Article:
At the same time, I had the opportunity to work with an instructional coach. After some discussion, we identified taking notes and keeping evidence during the lesson as my goal. Although I did not necessarily achieve what I set out to accomplish (a simple solution for collecting notes), I did come to the realization that I was trying to own the learning and that maybe I needed to rethink the problem. Rather than how I could capture every moment, maybe I needed to think about how I could support students in sharing and celebrating their thinking and learning.

I have long followed the work of Cameron Paterson and Bianca Hewes are their use of project-based learning as an answer for student-centred learning, especially in the Secondary classroom. In particular, I have been influenced by Paterson and his work around all things Reggio Emilio. It has helped me begin to reimagine questioning, thinking and learning in the classroom.


I understand Quinlan’s warning about the tendency to dip in online for inspiration. However, failing to actively spend any time around the idea well, as David Culberhouse puts it, risks waiting for solutions to fall out of the sky. The challenge is to always be mindful of why we do it. Sometimes I feel that when we talk about achievement verses inspiratiion, the question that is not asked is whose achievement are we aspiring for and in denying inspiration, we are denying teachers a sense of agency? To be honest, I am really not sure, what about you? How do you find balance between inspiration and achievement? Balance between learning with intent, while at the same time allowing space for serendipity and perpetual beta? As always, comments welcome.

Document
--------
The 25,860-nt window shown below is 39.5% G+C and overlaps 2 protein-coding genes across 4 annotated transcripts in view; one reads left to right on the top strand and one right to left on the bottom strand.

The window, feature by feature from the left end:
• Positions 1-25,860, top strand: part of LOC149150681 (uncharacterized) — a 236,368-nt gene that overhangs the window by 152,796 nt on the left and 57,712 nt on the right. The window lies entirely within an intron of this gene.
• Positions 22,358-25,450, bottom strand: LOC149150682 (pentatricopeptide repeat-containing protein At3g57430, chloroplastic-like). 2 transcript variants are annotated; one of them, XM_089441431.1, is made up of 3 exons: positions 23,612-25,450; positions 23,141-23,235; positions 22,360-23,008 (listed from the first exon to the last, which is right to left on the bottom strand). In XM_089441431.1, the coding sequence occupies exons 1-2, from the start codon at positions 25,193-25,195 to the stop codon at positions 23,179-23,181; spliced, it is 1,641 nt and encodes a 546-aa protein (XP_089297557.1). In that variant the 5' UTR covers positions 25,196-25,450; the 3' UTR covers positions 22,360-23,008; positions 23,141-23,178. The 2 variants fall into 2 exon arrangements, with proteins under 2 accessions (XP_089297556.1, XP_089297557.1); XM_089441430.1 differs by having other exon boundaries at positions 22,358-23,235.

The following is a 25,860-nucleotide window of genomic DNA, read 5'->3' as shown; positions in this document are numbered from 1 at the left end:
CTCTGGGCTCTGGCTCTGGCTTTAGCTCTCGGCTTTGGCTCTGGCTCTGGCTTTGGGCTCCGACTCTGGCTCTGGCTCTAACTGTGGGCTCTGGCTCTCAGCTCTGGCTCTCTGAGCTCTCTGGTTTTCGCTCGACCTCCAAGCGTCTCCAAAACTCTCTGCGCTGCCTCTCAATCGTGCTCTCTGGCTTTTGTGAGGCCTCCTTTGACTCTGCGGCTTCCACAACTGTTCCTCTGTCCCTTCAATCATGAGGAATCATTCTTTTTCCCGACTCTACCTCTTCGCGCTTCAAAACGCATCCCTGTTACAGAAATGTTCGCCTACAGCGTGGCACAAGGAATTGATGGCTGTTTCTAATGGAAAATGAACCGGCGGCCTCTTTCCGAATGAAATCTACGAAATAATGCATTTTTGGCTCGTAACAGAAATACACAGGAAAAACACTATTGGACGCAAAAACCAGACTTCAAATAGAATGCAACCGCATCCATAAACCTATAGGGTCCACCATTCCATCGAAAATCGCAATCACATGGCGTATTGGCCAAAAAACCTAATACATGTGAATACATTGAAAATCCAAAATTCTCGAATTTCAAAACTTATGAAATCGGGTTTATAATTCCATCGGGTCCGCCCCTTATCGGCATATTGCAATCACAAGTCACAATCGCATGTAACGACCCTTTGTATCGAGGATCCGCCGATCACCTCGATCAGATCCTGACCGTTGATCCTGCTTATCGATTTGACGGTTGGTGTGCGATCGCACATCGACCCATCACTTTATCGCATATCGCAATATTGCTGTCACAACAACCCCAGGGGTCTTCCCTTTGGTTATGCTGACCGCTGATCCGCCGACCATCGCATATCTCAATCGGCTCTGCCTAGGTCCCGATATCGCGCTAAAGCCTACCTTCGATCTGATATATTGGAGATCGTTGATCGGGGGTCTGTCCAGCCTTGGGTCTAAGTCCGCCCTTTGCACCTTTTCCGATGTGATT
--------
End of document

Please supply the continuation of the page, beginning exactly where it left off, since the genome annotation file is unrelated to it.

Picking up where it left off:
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Aaron Davis

I am an Australian educator supporting schools with the integration of technology and pedagogical innovation. I have an interest in how together we can work to make a better world.

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3 thoughts on “Balancing Between Inspiration and Achievement in the Search for New Ideas”

  1. Hi Aaron, thanks again for the mention and your encouragement. Have you read Steven Johnson’s Where Good Ideas Come From? It’s about how we generate breakthroughs and the key patterns behind innovation. I think you would enjoy it.

    While Reggio helps us to “reimagine questioning, thinking, and learning in the classroom”, it also helps us to reimagine approaches to student assessment, teacher professional learning, and relationships in the classroom. “Listening must be the basis of the learning relationship that teachers seek to form with students” (Ritchhart et al, Making Thinking Visible.